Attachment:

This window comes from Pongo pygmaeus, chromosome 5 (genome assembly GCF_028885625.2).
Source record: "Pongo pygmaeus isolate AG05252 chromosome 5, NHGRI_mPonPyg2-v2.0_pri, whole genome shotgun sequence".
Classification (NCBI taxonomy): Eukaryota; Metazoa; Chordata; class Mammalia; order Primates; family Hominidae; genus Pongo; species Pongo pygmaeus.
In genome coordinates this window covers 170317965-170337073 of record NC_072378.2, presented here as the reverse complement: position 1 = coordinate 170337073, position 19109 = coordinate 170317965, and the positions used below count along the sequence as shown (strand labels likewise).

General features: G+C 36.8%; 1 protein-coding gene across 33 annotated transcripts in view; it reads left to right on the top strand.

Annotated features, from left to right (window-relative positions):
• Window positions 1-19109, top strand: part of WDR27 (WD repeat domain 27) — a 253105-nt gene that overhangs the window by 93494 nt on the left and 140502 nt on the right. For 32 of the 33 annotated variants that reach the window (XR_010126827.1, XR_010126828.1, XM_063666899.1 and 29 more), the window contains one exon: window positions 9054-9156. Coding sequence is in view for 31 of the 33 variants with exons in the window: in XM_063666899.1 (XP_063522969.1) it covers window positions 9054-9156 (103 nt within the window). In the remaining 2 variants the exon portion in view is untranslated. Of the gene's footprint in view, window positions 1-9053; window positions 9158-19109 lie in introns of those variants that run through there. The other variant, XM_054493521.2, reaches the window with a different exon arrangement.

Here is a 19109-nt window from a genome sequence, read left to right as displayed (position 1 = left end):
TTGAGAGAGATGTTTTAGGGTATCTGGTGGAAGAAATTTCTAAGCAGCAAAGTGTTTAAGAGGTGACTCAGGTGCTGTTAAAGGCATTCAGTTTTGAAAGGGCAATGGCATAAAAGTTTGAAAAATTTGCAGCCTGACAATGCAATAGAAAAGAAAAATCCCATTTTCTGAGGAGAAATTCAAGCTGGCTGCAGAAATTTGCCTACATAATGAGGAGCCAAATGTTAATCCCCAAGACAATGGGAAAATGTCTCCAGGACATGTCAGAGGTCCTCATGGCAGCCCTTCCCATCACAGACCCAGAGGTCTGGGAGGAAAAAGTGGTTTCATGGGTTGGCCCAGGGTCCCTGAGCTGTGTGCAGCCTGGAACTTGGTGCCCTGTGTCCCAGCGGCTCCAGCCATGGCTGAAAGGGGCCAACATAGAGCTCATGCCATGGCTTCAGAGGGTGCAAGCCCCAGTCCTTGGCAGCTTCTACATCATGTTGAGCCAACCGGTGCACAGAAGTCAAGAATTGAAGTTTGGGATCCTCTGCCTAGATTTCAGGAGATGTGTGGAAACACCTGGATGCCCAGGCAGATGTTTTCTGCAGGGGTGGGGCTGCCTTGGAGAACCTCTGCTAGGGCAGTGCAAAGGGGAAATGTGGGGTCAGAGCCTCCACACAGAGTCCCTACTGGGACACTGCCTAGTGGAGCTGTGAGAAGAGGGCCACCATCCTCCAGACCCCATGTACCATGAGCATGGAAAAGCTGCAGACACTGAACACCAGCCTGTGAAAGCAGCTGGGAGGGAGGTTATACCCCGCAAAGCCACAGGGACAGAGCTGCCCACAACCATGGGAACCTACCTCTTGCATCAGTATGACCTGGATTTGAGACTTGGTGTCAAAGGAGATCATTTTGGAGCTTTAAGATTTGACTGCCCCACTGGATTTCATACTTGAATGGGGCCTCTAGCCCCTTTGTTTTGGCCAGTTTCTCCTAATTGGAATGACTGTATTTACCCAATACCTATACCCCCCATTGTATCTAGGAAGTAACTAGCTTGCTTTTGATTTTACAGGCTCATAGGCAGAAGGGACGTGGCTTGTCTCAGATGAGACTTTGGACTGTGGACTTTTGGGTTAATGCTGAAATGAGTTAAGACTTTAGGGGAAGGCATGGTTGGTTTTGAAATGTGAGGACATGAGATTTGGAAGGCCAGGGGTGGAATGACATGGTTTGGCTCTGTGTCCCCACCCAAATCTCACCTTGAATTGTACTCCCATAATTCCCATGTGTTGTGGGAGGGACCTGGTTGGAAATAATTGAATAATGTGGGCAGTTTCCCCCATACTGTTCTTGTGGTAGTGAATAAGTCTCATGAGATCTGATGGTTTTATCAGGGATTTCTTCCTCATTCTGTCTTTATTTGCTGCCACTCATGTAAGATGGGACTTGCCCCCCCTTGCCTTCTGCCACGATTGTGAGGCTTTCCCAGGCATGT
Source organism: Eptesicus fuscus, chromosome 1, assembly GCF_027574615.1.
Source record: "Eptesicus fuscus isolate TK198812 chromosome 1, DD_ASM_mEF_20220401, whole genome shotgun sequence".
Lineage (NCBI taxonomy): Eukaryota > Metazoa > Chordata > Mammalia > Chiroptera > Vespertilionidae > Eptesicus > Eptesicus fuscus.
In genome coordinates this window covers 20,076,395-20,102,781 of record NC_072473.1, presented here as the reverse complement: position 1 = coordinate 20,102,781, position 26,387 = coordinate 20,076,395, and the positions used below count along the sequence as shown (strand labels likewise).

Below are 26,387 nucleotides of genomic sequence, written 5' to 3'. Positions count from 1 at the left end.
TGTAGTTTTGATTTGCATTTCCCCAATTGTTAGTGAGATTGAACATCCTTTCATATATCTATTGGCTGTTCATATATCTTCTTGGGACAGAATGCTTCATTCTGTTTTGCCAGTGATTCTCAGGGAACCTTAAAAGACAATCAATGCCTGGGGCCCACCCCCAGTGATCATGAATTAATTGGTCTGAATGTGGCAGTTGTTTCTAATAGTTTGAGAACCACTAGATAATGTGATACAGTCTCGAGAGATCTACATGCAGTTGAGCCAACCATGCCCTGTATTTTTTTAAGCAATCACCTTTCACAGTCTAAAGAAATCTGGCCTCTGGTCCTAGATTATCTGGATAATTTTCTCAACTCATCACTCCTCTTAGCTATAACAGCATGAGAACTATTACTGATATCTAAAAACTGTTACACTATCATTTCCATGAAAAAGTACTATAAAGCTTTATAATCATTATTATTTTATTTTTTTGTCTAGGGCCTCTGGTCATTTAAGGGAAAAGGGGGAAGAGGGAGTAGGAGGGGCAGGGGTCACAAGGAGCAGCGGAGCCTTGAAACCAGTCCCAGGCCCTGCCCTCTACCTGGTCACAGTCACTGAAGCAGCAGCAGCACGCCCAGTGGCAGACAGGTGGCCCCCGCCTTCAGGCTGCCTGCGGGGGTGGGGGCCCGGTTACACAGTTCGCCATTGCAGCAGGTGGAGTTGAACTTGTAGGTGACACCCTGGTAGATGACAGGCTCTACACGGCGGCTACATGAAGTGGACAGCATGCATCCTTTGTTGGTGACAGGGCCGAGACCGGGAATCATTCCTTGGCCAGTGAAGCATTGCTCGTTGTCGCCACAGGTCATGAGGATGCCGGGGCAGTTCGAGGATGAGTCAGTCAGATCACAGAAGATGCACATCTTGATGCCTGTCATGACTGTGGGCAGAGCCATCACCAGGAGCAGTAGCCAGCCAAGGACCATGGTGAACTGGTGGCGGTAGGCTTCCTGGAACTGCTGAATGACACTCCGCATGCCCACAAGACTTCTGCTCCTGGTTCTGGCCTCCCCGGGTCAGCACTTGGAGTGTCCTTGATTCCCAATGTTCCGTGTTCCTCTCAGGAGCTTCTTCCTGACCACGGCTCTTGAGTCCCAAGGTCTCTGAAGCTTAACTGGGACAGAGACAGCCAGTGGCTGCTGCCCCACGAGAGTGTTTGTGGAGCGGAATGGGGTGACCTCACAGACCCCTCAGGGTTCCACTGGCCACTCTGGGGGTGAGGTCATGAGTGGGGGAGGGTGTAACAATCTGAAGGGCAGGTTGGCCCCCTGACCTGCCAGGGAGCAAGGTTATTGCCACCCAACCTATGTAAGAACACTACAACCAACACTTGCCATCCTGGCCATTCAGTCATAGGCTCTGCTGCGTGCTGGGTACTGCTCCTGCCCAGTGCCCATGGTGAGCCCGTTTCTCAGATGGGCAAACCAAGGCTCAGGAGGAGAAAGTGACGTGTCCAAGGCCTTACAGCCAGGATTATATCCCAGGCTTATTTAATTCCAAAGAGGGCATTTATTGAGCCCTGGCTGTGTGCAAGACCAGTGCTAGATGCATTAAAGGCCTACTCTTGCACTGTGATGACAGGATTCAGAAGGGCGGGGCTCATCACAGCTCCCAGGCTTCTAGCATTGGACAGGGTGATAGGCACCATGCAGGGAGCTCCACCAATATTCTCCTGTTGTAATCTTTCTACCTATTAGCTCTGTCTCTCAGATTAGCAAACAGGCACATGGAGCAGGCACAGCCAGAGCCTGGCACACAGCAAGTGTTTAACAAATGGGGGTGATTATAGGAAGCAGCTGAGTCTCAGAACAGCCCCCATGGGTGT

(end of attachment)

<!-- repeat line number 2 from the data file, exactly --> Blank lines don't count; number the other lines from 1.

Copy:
Source record: "Pongo pygmaeus isolate AG05252 chromosome 5, NHGRI_mPonPyg2-v2.0_pri, whole genome shotgun sequence".